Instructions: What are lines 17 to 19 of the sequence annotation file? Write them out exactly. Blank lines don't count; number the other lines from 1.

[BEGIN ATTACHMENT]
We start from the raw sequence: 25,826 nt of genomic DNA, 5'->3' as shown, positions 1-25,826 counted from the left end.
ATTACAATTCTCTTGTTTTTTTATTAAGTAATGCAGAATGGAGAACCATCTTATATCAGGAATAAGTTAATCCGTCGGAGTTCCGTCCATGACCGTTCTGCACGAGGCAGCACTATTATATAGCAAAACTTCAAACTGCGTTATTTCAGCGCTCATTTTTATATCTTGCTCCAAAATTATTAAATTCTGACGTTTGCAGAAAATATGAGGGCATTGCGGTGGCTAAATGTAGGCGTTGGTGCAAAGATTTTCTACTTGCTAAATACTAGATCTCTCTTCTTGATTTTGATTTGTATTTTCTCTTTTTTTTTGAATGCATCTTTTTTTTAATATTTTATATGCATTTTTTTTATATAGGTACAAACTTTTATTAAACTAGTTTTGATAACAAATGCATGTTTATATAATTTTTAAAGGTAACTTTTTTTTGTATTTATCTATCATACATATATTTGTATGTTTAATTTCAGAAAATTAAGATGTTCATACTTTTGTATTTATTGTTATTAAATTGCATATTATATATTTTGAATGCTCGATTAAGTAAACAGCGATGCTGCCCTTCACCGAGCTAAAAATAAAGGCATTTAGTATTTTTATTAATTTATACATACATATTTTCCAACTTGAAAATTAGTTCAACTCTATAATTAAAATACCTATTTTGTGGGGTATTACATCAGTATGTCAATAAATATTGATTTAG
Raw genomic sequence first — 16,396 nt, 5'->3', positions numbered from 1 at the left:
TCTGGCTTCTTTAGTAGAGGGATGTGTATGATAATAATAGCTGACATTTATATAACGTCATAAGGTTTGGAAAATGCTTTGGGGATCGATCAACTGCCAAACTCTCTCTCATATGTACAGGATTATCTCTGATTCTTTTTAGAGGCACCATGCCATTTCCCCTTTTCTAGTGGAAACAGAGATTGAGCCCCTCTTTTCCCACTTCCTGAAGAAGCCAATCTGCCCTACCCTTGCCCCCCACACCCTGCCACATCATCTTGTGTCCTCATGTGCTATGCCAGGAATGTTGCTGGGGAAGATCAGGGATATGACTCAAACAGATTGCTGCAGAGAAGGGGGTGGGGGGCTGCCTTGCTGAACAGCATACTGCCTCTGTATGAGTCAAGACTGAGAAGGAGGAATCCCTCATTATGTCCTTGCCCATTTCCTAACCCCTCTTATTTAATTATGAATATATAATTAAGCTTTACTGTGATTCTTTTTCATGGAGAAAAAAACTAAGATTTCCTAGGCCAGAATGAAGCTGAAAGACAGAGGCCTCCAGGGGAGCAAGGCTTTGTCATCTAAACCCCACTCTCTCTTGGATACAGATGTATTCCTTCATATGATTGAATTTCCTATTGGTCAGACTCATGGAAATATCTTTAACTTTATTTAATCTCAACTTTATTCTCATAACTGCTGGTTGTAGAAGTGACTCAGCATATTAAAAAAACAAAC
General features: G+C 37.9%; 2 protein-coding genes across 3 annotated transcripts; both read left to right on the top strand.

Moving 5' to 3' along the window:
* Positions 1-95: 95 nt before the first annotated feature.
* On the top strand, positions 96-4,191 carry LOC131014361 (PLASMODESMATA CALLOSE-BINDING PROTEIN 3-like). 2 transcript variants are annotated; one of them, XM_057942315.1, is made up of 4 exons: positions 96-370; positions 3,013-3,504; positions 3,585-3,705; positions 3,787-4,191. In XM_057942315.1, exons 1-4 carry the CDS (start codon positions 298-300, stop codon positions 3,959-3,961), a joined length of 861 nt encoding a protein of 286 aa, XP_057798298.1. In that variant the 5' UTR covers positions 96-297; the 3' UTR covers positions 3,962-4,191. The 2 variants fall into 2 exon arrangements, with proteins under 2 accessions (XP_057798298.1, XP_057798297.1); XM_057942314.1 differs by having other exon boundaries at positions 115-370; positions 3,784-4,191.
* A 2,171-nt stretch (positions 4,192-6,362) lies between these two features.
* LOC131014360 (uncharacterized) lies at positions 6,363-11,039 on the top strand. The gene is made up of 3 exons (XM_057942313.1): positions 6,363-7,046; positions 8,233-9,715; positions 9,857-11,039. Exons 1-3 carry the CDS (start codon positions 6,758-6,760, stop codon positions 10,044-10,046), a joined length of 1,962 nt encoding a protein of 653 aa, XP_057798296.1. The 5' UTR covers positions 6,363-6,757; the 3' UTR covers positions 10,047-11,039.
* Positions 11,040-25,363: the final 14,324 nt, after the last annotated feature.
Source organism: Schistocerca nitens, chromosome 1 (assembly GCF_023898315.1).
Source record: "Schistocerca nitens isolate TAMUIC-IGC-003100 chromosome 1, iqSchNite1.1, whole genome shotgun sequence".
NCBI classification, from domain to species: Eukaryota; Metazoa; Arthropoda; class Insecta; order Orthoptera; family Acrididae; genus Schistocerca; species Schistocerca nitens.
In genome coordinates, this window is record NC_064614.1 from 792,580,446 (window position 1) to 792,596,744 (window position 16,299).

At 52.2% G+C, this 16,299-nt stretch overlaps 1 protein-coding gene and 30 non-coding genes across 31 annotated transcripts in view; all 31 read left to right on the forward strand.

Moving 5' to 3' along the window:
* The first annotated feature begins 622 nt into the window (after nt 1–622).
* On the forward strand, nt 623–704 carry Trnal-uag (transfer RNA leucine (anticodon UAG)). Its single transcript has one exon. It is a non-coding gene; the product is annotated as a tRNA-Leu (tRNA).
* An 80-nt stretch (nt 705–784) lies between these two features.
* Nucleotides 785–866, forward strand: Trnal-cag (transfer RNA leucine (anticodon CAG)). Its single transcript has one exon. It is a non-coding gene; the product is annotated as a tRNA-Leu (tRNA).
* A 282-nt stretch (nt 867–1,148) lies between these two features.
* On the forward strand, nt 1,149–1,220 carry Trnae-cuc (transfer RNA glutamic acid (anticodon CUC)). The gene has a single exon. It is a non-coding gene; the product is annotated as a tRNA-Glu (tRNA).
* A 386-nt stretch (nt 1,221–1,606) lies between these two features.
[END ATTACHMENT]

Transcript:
Moving 5' to 3' along the window:
* The first annotated feature begins 622 nt into the window (after nt 1–622).
* On the forward strand, nt 623–704 carry Trnal-uag (transfer RNA leucine (anticodon UAG)). Its single transcript has one exon. It is a non-coding gene; the product is annotated as a tRNA-Leu (tRNA).